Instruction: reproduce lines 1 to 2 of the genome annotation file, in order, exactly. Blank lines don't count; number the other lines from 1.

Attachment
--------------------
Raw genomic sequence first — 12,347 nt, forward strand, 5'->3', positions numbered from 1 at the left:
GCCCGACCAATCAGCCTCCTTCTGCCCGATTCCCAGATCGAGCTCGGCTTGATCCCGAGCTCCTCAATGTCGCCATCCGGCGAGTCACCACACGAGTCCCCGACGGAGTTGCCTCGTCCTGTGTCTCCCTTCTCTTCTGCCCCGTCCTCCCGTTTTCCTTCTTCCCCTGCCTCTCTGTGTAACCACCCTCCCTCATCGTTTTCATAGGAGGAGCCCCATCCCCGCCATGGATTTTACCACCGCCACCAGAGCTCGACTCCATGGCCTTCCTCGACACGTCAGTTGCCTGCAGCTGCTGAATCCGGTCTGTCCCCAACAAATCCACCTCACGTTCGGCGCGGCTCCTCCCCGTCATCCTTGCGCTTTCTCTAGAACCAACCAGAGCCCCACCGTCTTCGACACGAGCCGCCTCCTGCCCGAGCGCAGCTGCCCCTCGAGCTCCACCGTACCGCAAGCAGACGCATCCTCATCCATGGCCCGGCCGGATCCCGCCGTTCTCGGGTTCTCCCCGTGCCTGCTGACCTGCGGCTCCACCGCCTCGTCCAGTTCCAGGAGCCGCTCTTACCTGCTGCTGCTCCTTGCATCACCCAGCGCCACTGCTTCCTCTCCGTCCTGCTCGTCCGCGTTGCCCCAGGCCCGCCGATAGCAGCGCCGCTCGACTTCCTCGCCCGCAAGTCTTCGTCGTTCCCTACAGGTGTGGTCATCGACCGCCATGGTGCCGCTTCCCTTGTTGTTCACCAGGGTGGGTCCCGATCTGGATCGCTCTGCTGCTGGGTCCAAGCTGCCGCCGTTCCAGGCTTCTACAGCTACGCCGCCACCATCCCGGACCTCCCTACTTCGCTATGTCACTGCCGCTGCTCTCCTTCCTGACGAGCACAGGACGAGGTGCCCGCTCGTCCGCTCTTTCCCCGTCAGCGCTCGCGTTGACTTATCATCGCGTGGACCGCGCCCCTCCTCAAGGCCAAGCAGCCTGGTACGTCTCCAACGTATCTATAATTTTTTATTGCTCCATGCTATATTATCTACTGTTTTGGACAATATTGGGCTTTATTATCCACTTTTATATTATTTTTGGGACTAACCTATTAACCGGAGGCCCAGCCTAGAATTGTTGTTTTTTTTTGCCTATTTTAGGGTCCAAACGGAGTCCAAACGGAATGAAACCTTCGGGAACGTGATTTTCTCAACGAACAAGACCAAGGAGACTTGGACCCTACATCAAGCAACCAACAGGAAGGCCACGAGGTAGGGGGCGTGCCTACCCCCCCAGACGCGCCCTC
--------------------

Raw genomic sequence first — 12,347 nt, forward strand, 5'->3', positions numbered from 1 at the left:
GCCCGACCAATCAGCCTCCTTCTGCCCGATTCCCAGATCGAGCTCGGCTTGATCCCGAGCTCCTCAATGTCGCCATCCGGCGAGTCACCACACGAGTCCCCGACGGAGTTGCCTCGTCCTGTGTCTCCCTTCTCTTCTGCCCCGTCCTCCCGTTTTCCTTCTTCCCCTGCCTCTCTGTGTAACCACCCTCCCTCATCGTTTTCATAGGAGGAGCCCCATCCCCGCCATGGATTTTACCACCGCCACCAGAGCTCGACTCCATGGCCTTCCTCGACACGTCAGTTGCCTGCAGCTGCTGAATCCGGTCTGTCCCCAACAAATCCACCTCACGTTCGGCGCGGCTCCTCCCCGTCATCCTTGCGCTTTCTCTAGAACCAACCAGAGCCCCACCGTCTTCGACACGAGCCGCCTCCTGCCCGAGCGCAGCTGCCCCTCGAGCTCCACCGTACCGCAAGCAGACGCATCCTCATCCATGGCCCGGCCGGATCCCGCCGTTCTCGGGTTCTCCCCGTGCCTGCTGACCTGCGGCTCCACCGCCTCGTCCAGTTCCAGGAGCCGCTCTTACCTGCTGCTGCTCCTTGCATCACCCAGCGCCACTGCTTCCTCTCCGTCCTGCTCGTCCGCGTTGCCCCAGGCCCGCCGATAGCAGCGCCGCTCGACTTCCTCGCCCGCAAGTCTTCGTCGTTCCCTACAGGTGTGGTCATCGACCGCCATGGTGCCGCTTCCCTTGTTGTTCACCAGGGTGGGTCCCGATCTGGATCGCTCTGCTGCTGGGTCCAAGCTGCCGCCGTTCCAGGCTTCTACAGCTACGCCGCCACCATCCCGGACCTCCCTACTTCGCTATGTCACTGCCGCTGCTCTCCTTCCTGACGAGCACAGGACGAGGTGCCCGCTCGTCCGCTCTTTCCCCGTCAGCGCTCGCGTTGACTTATCATCGCGTGGACCGCGCCCCTCCTCAAGGCCAAGCAGCCTGGTACGTCTCCAACGTATCTATAATTTTTTATTGCTCCATGCTATATTATCTACTGTTTTGGACAATATTGGGCTTTATTATCCACTTTTATATTATTTTTGGGACTAACCTATTAACCGGAGGCCCAGCCTAGAATTGTTGTTTTTTTTTGCCTATTTTAGGGTCCAAACGGAGTCCAAACGGAATGAAACCTTCGGGAACGTGATTTTCTCAACGAACAAGACCAAGGAGACTTGGACCCTACATCAAGCAACCAACAGGAAGGCCACGAGGTAGGGGGCGTGCCTACCCCCCCAGACGCGCCCTC